High Altitude Hydration

We've heard the rule time and time again: our bodies need at least eight glasses of water each day to stay healthy and hydrated. For some of us, however, eight glasses might seem nearly impossible. For others, it's not nearly enough. The truth is that each of our bodies is different and has different maintenance needs. However, when traveling in Breckenridge, Colorado, or any high altitude area, sufficient hydration is a must. While it might seem like drinking water is straight-forward, you might be surprised at how much there really is to know.

  • What's all the fuss about? In a high-altitude town like Breckenridge, the lower air pressure can lead to evaporating moisture from your skin and your lungs. As a result, if you don't take care of yourself, dehydration and altitude sickness can creep up on you, which will not only leave you feeling nauseous and light headed, but can become dangerous as your alertness is affected. Proper hydration, however, leads to health benefits for your immune system, skin, digestion system, mood, and even aids in weight loss. Since you'll likely take advantage of the many outdoor activities that Breckenridge offers, proper hydration will also increase your energy level.
  • How much is enough? Following the eight-glasses-a-day rule can get complicated, especially when one person's water glass is a different size than another's. Plus, each of us has a different body type and size, so we need something a bit more specialized to us as individualized. A good rule of thumb is to drink half of your body weight in ounces of water. So, if you weigh 160 pounds, you'll need 80 ounces a day to keep yourself properly hydrated.
  • What about caffeine and alcohol? Caffeinated and alcoholic drinks work in the exact reverse of water by dehydrating our bodies. Still, there are some great coffee shops in Breckenridge as well as a host of pubs with tasty microbrews on tap. It's okay to have caffeine and alcohol (in moderation), but you'll need to drink an extra eight ounces of water for each caffeinated or alcoholic beverage you drink each day. And although it's tempting to enjoy a hot cup of coffee while admiring the view from your Breckenridge condo, avoid making coffee or another form of caffeine the very first thing you drink in the morning. By starting your day with a tall glass of water, you'll refresh what you've lost through the night and avoid early-morning dehydration. Also consider steering clear of both alcohol and caffeine during the first day or so that you are acclimating to the altitude.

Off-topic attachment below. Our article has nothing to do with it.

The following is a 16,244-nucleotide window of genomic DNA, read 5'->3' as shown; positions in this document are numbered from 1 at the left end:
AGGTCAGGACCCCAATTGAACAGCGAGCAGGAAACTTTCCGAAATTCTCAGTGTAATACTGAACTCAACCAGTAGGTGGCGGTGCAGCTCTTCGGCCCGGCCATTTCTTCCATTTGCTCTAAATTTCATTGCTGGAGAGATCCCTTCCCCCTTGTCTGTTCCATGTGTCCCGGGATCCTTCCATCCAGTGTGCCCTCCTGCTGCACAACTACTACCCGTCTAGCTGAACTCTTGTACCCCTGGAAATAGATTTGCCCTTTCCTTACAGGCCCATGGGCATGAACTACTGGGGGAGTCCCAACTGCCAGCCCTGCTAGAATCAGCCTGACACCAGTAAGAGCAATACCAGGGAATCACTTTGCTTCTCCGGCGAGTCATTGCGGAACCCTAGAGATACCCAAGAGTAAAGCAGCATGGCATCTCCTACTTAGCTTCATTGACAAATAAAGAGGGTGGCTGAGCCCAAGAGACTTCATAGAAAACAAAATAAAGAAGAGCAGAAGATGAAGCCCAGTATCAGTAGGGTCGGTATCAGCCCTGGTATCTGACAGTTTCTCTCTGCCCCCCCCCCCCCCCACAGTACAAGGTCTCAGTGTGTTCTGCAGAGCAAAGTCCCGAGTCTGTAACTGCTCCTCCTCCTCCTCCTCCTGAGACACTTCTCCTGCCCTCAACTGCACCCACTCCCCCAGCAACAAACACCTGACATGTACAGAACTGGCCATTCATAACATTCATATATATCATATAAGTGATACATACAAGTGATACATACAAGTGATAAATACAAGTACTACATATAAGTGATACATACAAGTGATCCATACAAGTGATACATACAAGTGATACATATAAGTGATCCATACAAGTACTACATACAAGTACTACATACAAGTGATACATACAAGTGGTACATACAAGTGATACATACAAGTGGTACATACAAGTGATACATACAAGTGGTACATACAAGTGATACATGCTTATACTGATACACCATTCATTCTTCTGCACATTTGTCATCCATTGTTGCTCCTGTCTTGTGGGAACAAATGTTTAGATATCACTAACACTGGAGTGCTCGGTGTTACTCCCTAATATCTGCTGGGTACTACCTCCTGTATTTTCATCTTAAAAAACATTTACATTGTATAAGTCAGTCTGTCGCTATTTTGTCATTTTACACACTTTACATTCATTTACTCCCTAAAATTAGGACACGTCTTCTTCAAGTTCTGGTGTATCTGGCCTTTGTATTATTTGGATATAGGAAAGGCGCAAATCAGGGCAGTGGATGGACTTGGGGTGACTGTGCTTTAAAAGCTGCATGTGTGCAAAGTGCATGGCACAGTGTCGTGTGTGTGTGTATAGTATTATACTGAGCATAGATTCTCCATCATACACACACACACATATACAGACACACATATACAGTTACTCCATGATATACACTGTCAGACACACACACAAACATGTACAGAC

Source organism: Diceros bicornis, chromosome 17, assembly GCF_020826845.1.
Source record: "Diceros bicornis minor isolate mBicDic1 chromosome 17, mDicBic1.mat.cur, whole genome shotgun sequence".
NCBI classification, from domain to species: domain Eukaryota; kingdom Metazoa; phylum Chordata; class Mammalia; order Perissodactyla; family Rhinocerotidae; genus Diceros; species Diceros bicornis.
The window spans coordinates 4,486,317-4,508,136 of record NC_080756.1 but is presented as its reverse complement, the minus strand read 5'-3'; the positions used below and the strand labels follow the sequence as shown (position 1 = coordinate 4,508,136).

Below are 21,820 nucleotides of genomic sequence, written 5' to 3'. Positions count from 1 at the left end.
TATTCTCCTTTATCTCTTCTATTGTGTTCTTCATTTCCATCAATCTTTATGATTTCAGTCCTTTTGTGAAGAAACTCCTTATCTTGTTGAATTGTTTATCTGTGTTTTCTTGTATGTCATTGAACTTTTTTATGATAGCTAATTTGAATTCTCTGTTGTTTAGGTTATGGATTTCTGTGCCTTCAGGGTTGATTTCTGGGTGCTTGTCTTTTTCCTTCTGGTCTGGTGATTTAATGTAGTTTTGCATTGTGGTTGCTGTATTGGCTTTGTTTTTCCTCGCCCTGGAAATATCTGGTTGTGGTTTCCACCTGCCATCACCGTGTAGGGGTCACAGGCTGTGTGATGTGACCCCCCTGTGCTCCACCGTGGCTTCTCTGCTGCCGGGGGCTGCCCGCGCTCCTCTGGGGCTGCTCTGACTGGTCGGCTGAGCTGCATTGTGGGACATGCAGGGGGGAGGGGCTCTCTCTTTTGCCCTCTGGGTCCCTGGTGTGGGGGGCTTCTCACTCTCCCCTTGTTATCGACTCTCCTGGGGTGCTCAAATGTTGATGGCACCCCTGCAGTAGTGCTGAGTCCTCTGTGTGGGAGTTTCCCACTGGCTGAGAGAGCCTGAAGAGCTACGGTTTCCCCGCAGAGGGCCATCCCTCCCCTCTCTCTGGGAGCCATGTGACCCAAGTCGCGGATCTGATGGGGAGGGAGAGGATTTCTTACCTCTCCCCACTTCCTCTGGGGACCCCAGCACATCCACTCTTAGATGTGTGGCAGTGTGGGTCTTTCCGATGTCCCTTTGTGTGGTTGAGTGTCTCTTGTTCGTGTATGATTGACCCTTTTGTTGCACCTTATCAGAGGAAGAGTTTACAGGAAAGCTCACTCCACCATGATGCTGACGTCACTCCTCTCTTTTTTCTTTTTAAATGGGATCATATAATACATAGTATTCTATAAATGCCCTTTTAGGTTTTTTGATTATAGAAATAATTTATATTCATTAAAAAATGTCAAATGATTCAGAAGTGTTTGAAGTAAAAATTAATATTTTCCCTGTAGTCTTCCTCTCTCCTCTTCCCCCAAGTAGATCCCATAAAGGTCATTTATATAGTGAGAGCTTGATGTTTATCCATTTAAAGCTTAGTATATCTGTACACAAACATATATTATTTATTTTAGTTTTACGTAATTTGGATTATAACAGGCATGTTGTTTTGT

• How can I make this easy? If you're finding it hard to fit all of this water drinking into your daily routine, try to make water an accessory. Carry a stainless steel water bottle (such as a SIGG) with you at all times, taking sips throughout the day. Keep a bottle in your backpack when hiking, skiing, boarding, or cruising the town of Breckenridge. Keep one handy at your work desk and another nearby when you're at home. Remember that stainless steel or glass bottles are much safer storage methods than plastic, which leaches into your water as the bottle wears down. (Plastic water bottles that have a 1 or 2 symbol on the bottom are okay to drink from once, but you should recycle them rather than reuse them.)
  • How does this translate in the mountains? At 6,000 feet above sea level, you'll perspire and exhale twice the moisture as you're used to at sea level. Considering that Breckenridge has a base altitude of 9,600 feet, you'll need even more than your daily dose of water. Additionally, participating in any athletic activities will also lead you to sweat out more moisture. Your best bet is to spend a day acclimating to the altitude. Drink water throughout the day and pay attention to your body. If you begin to feel dizzy or light headed, be sure to rest and keep your body functioning with more water.

Keeping yourself hydrated is a lifestyle. When visiting Breckenridge, it's more of a necessity than ever. So slow down and keep that water bottle nearby. Your body will be thanking you for it in no time!



Source by Christine J. Cook

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